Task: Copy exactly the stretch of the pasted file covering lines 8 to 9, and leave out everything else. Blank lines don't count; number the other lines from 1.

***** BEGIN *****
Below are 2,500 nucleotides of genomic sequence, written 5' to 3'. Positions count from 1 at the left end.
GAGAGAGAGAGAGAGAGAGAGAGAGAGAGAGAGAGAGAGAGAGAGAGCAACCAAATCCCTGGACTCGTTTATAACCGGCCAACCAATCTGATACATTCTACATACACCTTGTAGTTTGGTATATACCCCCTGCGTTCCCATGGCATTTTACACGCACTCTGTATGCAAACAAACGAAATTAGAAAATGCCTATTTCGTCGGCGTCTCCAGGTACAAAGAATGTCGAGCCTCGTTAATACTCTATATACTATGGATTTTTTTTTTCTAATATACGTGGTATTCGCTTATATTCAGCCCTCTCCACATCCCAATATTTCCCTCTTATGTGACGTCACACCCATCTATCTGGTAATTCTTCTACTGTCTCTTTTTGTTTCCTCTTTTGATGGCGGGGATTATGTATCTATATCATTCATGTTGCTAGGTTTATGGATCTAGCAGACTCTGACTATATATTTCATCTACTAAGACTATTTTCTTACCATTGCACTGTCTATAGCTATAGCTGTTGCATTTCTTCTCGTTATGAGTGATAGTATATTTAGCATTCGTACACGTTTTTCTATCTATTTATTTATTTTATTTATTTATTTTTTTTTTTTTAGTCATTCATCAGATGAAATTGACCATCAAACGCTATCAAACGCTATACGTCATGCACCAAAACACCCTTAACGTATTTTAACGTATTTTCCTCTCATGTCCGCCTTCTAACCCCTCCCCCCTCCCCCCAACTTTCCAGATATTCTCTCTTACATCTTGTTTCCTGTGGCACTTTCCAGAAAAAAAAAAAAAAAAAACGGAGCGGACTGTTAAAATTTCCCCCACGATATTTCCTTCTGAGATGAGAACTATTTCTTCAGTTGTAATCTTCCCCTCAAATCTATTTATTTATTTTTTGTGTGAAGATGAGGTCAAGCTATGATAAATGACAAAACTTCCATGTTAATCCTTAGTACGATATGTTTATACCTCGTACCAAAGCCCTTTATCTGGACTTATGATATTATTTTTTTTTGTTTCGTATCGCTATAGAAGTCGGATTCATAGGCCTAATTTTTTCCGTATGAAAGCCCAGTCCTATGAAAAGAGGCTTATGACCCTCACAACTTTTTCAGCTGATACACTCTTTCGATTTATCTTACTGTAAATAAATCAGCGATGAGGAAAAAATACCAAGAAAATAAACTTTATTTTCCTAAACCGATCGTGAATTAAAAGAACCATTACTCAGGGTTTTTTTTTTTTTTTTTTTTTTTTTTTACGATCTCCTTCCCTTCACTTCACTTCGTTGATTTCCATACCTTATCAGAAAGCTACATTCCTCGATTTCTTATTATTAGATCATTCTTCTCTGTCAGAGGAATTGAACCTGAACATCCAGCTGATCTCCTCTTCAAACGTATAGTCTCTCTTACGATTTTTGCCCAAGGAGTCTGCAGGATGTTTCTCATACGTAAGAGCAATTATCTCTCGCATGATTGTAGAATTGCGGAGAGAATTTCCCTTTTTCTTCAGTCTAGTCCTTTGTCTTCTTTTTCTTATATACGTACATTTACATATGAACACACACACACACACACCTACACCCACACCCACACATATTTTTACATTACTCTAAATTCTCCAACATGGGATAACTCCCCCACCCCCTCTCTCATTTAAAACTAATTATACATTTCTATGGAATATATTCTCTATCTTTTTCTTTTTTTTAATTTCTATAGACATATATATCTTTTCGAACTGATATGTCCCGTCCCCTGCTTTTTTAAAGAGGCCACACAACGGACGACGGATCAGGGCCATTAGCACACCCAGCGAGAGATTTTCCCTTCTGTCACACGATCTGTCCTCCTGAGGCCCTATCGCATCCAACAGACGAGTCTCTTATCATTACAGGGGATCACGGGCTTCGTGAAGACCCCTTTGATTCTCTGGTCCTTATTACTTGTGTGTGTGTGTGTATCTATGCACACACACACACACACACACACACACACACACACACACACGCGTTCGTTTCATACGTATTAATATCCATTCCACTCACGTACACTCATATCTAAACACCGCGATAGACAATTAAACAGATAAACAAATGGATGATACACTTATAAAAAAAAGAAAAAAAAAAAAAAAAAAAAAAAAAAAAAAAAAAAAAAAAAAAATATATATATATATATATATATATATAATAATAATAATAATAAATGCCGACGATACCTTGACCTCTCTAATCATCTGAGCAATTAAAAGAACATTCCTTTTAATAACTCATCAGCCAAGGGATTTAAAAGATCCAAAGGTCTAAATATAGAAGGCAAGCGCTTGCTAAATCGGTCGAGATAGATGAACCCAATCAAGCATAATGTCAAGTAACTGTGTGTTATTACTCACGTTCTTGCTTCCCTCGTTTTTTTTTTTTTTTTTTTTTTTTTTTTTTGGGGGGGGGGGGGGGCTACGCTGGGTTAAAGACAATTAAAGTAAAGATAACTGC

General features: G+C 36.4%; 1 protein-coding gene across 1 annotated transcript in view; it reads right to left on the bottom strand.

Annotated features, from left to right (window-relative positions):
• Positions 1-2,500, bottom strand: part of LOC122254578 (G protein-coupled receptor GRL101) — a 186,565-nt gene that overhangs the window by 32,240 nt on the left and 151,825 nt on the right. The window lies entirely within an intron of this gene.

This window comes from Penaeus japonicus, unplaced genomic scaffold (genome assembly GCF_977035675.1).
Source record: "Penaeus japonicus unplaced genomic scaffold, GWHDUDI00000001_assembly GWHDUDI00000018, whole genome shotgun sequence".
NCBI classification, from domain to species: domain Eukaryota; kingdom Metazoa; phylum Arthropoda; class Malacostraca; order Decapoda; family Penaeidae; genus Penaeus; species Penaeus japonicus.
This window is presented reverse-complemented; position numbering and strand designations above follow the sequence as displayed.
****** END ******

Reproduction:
NCBI classification, from domain to species: domain Eukaryota; kingdom Metazoa; phylum Arthropoda; class Malacostraca; order Decapoda; family Penaeidae; genus Penaeus; species Penaeus japonicus.
This window is presented reverse-complemented; position numbering and strand designations above follow the sequence as displayed.